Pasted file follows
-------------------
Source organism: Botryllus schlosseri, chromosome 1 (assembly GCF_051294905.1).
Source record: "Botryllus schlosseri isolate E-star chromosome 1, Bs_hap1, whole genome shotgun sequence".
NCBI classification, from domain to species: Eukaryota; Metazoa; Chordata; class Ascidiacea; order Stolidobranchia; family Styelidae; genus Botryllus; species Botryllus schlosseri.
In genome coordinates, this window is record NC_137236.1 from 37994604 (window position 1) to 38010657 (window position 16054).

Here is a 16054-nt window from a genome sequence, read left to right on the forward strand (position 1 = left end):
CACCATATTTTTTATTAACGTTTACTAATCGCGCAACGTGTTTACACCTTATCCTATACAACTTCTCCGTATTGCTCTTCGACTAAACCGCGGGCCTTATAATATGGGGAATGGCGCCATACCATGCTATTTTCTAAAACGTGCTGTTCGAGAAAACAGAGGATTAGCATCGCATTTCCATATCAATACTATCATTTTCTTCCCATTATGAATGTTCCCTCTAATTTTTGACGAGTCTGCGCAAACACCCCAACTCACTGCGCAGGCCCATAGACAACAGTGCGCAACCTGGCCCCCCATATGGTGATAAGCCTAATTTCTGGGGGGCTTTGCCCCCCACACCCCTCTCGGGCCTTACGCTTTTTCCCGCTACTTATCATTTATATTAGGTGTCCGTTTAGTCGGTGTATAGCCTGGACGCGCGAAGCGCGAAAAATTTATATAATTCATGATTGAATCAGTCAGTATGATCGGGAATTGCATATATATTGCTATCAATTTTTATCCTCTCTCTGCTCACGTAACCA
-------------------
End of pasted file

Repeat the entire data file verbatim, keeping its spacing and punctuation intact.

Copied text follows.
Source organism: Botryllus schlosseri, chromosome 1 (assembly GCF_051294905.1).
Source record: "Botryllus schlosseri isolate E-star chromosome 1, Bs_hap1, whole genome shotgun sequence".
NCBI classification, from domain to species: Eukaryota; Metazoa; Chordata; class Ascidiacea; order Stolidobranchia; family Styelidae; genus Botryllus; species Botryllus schlosseri.
In genome coordinates, this window is record NC_137236.1 from 37994604 (window position 1) to 38010657 (window position 16054).

Here is a 16054-nt window from a genome sequence, read left to right on the forward strand (position 1 = left end):
CACCATATTTTTTATTAACGTTTACTAATCGCGCAACGTGTTTACACCTTATCCTATACAACTTCTCCGTATTGCTCTTCGACTAAACCGCGGGCCTTATAATATGGGGAATGGCGCCATACCATGCTATTTTCTAAAACGTGCTGTTCGAGAAAACAGAGGATTAGCATCGCATTTCCATATCAATACTATCATTTTCTTCCCATTATGAATGTTCCCTCTAATTTTTGACGAGTCTGCGCAAACACCCCAACTCACTGCGCAGGCCCATAGACAACAGTGCGCAACCTGGCCCCCCATATGGTGATAAGCCTAATTTCTGGGGGGCTTTGCCCCCCACACCCCTCTCGGGCCTTACGCTTTTTCCCGCTACTTATCATTTATATTAGGTGTCCGTTTAGTCGGTGTATAGCCTGGACGCGCGAAGCGCGAAAAATTTATATAATTCATGATTGAATCAGTCAGTATGATCGGGAATTGCATATATATTGCTATCAATTTTTATCCTCTCTCTGCTCACGTAACCA